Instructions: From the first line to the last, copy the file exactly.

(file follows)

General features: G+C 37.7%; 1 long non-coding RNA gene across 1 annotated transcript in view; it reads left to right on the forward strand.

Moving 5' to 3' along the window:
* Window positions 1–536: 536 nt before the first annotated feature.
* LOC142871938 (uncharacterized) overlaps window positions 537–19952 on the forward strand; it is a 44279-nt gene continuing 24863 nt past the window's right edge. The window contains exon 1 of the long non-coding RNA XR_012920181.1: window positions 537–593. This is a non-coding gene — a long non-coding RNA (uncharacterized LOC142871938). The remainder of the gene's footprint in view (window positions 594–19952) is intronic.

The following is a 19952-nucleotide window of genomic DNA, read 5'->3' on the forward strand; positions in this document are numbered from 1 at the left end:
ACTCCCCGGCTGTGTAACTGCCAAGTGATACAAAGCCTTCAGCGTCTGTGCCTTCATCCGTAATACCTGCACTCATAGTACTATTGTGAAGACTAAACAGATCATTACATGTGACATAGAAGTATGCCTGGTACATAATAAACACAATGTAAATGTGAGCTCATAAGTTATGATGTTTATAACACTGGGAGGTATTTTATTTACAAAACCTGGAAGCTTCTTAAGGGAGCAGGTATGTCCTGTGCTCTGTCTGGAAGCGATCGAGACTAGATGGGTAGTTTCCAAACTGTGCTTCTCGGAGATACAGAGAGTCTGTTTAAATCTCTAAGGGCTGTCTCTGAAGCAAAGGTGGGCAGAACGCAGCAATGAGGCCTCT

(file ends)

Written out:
General features: G+C 37.7%; 1 long non-coding RNA gene across 1 annotated transcript in view; it reads left to right on the forward strand.

Moving 5' to 3' along the window:
* Window positions 1–536: 536 nt before the first annotated feature.
* LOC142871938 (uncharacterized) overlaps window positions 537–19952 on the forward strand; it is a 44279-nt gene continuing 24863 nt past the window's right edge. The window contains exon 1 of the long non-coding RNA XR_012920181.1: window positions 537–593. This is a non-coding gene — a long non-coding RNA (uncharacterized LOC142871938). The remainder of the gene's footprint in view (window positions 594–19952) is intronic.

The following is a 19952-nucleotide window of genomic DNA, read 5'->3' on the forward strand; positions in this document are numbered from 1 at the left end:
ACTCCCCGGCTGTGTAACTGCCAAGTGATACAAAGCCTTCAGCGTCTGTGCCTTCATCCGTAATACCTGCACTCATAGTACTATTGTGAAGACTAAACAGATCATTACATGTGACATAGAAGTATGCCTGGTACATAATAAACACAATGTAAATGTGAGCTCATAAGTTATGATGTTTATAACACTGGGAGGTATTTTATTTACAAAACCTGGAAGCTTCTTAAGGGAGCAGGTATGTCCTGTGCTCTGTCTGGAAGCGATCGAGACTAGATGGGTAGTTTCCAAACTGTGCTTCTCGGAGATACAGAGAGTCTGTTTAAATCTCTAAGGGCTGTCTCTGAAGCAAAGGTGGGCAGAACGCAGCAATGAGGCCTCT